By Tessa Stuart
November 23, 2015
This weekend felt like a low point for the 2016 race, and for Donald Trump's campaign rhetoric in particular, even in an election cycle that's seemed like an ever-accelerating race to some elusive bottom.
At a Trump rally in Birmingham, Alabama, Saturday, a Black Lives Matter protester was surrounded by a group of men, who he says punched him, kicked him and told him, "Go home n----r." Speaking about the incident the next day, Trump said, "Maybe he should have been roughed up, because it was absolutely disgusting what he was doing." (The activist, Mercutio Southall Jr., had interrupted Trump's speech to shout, "black lives matter!")
The same day, Trump tweeted a compilation of fake crime statistics that appears to have originated from an account with a stylized swastika for an avatar, and a bio that reads, "we Should have listened to the Austrian chap with the little moustache." (If you're curious, the Washington Post has the accurate statistics.) Days earlier, the leading GOP candidate suggested all U.S. Muslims be registered in a database, and falsely claimed Muslims in New Jersey cheered on 9/11.
All this, on top of Trump's comments about Mexican immigrants – not to mention other candidates' views on Syrian refugees, among other things – makes this feel like one of the most overtly racist political election cycles in recent memory.
Rolling Stone got on the phone Monday with Berkeley professor Ian Haney-López, the author of Dog Whistle Politics, to ask him about it.
"I would not call it overt racism," Haney-López says, of the broader 2016 race. "It's important to realize that you do not have a candidate who is saying, 'We have a problem with sp-cs in this country. We have a problem with sand n----rs in this country.'"
What we have instead, he explains, is "a rhetoric that is heightening racial fears, and that is seeking to communicate to people that there are black and brown 'others' from abroad, but also here at home, who are a direct threat... to white Americans."
"This is a sort of racism that is often hidden from even the intended audience — the people these politicians hope to mobilize through this discourse of fear," Haney-López says.
Take, for example, Trump's infamous stump speech in which he characterized Mexican immigrants as criminals and rapists. As Haney-López notes, Trump says in the speech, "It's coming from all over South and Latin America, and it's coming probably... from the Middle East."
"What he's saying is: Our southern border is insecure, and these threatening people are coming across," says Haney-López. "That's language that allows people to say to themselves, 'I'm not a racist — we've lost control of our border.'"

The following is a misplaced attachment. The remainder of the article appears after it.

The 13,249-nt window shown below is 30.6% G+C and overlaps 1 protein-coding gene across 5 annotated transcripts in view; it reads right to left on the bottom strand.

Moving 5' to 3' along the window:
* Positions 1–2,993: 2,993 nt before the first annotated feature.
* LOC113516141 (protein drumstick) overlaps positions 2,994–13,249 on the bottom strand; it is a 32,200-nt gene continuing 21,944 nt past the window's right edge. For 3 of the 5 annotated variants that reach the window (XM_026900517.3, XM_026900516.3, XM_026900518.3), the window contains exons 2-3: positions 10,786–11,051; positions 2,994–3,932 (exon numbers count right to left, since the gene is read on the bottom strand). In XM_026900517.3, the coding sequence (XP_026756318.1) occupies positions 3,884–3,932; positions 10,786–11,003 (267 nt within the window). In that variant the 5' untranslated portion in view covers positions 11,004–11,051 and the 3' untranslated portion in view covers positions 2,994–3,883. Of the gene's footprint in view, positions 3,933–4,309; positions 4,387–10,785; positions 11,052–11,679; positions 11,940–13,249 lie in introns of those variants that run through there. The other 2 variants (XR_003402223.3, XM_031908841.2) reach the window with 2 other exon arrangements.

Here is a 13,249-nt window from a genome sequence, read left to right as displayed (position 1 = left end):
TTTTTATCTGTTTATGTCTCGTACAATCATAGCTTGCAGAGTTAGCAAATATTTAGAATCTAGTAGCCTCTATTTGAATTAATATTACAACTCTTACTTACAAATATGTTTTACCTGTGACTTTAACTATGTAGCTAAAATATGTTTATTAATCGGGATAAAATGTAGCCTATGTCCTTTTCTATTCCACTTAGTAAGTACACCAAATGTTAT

The same framework is being deployed when Jeb Bush and Ted Cruz say they want to help only Christians from Syria, and when they and other candidates talk about "Muslim extremism" or "Muslim terrorism," he says; making the issue about religion or beliefs gives candidates a cover to say their stances are not about skin color.
"This is the sort of language and rhetoric that the GOP has been using for 50 years," Haney-López says, but it's gotten more difficult to pull off as demographics have shifted out of Republicans' favor.
"They've been walking a finer and finer line, trying to use coded racial language to mobilize anxious white voters," he says. "The Republican Party draws roughly 90 percent of its support from whites, so they are working really hard, and strategically, to motivate those white voters, but at the same time they are trying to find language that is sufficiently coded and sufficiently moderate not to completely antagonize especially Latinos and Asians. The African-American vote they've largely given up on."
He points to George W. Bush's courting of Latino voters to win in 2000 and 2004, and Mitt Romney's failures to attract the Hispanic vote in 2012. If Bush's success at winning Latino voters, and Romney's failure to do so, are taken as examples, the xenophobia that is polling well now doesn't bode well for Republicans' chances in the general election, says Haney-López. "Trump doesn't give a damn about the future of the GOP, so he's willing to use this extreme rhetoric that plays so well for primary voters, irrespective of the damage it does to the party's prospects in the general election or its prospects from 2016 to 2020," Haney-López says. "Now you have Jeb Bush, who had planned to successfully attract the Hispanic vote, coming out and talking about 'anchor babies.'"
When it comes down to it, Haney-López says, Trump and his cohort's guiding principle is preying on white fear — and, really, white ignorance. It's about tricking white voters into voting for candidates who don't serve their interests.
"Racism in the United States is not just about mistreating minorities. Racism is fundamentally about scaring whites," he says. "And the people who are scaring whites with racism, they are not doing it because they don't like people of color. They are doing it because this is a way to win votes for politicians who are basically serving the interests of billionaires."
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